Without particularly planning it, we found that in the course of the year we’d visited Cardiff, London, Dublin & Edinburgh … so we felt we had to fit in Belfast somehow. We flew over for a long weekend just to complete the set. The first impression was the friendliness of the people (instead of directing us when we asked the way people would say, “It’s not far, I’ll take you”). Then there was the openness in talking about “The Troubles”. People seemed to want outsiders to know and understand what Belfast has been through in their recent past (and we hope and pray that it is truly past). There seemed to be new building and development everywhere you looked. When international firms like Ikea and House of Fraser (or Frasier in the local patois) open in Belfast, or even just new buildings with glass frontage, the inhabitants seem genuinely touched by such confidence shown in a city that is struggling to emerge from its violent past.
When visiting a new city for the first time you sometimes have to swallow your pride and play the tourist. We took the hop-on hop-off open-top bus tour just to get a feel for what was where. We still don’t know why we were the only ones hopping on and off but it was definitely the thing to do (only I wish someone had told us beforehand that Stormont closed on Saturdays). We wondered about the black taxi political tour, fearing that locals on the estates might think it rather distasteful voyeurism. But people assured us that it was OK, and it turned out to be the most interesting and moving experience of our trip.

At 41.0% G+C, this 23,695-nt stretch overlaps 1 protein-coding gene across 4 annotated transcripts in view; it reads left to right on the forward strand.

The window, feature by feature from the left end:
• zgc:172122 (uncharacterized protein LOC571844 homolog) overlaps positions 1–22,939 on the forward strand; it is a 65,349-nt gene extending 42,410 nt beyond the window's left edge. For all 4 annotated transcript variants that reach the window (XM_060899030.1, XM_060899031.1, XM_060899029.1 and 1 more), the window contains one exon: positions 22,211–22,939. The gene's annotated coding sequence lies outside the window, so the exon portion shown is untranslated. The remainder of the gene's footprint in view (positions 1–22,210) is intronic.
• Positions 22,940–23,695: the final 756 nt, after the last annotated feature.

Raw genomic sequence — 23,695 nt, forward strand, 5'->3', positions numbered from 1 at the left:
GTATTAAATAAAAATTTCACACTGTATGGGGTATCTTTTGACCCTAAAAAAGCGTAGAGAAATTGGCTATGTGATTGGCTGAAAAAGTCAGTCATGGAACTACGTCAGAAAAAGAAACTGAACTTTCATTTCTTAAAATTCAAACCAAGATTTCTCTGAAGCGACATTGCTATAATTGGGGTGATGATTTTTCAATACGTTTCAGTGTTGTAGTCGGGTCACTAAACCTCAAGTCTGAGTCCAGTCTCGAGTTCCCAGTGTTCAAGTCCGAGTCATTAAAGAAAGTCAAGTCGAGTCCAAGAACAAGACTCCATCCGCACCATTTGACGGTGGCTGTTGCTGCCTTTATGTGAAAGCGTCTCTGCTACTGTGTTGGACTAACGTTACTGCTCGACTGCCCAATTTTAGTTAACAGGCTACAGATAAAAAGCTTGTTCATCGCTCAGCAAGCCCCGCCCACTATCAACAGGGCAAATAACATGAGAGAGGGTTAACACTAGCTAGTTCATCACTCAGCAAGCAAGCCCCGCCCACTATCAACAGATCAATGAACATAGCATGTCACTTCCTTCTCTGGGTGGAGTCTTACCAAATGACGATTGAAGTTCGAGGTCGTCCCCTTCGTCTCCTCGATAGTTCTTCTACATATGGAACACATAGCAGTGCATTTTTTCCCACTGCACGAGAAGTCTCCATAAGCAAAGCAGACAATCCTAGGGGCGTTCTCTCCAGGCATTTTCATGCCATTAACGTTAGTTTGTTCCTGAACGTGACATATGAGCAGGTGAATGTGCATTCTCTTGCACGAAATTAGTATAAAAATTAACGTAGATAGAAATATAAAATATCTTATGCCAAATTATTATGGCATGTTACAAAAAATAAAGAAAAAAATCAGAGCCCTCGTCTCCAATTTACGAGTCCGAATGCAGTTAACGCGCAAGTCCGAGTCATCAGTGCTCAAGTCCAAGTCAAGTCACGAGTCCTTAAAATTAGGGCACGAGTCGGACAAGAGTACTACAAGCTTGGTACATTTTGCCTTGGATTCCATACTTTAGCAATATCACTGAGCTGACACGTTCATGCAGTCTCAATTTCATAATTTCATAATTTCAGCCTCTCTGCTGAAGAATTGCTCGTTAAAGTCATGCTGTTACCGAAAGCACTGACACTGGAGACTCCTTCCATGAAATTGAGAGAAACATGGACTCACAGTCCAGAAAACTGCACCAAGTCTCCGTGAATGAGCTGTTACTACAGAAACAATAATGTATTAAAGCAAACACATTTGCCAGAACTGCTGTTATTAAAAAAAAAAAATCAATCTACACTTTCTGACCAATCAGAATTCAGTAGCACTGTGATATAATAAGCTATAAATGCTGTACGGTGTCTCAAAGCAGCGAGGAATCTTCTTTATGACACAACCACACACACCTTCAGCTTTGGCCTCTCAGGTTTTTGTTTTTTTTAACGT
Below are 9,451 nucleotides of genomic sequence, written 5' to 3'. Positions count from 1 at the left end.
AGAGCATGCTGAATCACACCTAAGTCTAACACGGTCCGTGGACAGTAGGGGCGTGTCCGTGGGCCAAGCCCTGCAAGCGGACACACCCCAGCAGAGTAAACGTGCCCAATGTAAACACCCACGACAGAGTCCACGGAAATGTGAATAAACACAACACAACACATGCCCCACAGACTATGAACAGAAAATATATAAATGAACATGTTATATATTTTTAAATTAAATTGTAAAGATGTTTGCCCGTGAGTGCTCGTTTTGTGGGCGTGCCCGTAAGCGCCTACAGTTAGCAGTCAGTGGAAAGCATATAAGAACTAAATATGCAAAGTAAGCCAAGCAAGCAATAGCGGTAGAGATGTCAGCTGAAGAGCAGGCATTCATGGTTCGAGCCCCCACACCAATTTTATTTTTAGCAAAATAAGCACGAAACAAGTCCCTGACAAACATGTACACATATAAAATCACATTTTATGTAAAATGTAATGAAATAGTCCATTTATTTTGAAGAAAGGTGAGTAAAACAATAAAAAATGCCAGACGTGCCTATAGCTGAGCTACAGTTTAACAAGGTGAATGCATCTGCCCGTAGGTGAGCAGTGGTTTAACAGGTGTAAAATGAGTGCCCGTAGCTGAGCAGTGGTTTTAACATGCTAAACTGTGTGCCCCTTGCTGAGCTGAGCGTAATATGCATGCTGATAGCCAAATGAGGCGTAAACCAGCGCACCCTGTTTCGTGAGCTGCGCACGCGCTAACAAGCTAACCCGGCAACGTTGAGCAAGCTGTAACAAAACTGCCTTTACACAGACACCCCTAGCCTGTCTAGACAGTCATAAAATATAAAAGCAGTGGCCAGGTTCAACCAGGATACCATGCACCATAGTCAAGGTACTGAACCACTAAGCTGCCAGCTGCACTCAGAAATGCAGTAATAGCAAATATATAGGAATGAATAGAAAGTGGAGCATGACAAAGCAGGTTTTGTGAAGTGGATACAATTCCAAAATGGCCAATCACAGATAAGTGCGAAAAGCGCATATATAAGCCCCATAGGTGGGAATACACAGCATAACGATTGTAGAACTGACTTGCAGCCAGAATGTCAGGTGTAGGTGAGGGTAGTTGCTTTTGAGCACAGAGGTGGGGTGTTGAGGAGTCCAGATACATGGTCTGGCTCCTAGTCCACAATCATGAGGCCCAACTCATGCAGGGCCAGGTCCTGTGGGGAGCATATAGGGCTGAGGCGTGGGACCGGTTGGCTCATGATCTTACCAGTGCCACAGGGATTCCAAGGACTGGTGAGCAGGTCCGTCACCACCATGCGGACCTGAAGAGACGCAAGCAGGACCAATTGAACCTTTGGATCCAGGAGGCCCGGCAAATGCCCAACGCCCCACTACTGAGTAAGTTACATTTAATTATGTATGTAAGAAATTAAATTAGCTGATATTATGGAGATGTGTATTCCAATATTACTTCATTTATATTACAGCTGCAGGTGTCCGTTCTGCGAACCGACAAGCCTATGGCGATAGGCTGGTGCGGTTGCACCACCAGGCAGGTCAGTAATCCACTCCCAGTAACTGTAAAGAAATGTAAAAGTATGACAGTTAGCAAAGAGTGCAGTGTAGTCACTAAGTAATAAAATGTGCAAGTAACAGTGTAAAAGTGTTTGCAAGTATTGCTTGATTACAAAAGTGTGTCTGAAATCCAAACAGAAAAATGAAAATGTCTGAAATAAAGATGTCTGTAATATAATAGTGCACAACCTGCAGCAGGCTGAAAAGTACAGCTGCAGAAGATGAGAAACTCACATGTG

Looking for somewhere to get started, the Welcome Centre does what it says on the tin. There are a few good self-guide walking tours (taking in a compulsory Guiness at the Crown Liquor Emporium), and the Belfast Wheel is worth a few minutes and a few pounds. For some people the docks tour and the Titanic (“don’t blame us – it was all right when it left here”) is a big draw, but we gave it a miss in favour of the Ulster Folk Museum a few stops on the train outside Belfast. To complete our weekend we took a day-trip to Giant’s Causeway, by way of the Carrick-y-Rede rope bridge.
Eating out in Belfast is not too expensive (eg compared with Dublin) and we felt we had good value. However, Sunday night left us tramping the streets after a hard day’s tourism – places were either full or had stopped serving by around 6/7pm. We eventually discovered the bars/restaurants at the top of the new Victoria Square Shopping Centre, which may not have been the cosy romantic nook we hoped for but they were lively, good value and, above all, open.
No doubt there are many other things to do on a long weekend in Belfast but we felt that everything we did was a “must-do”, and that nothing could have been left out without missing something vital in this touristically underrated city.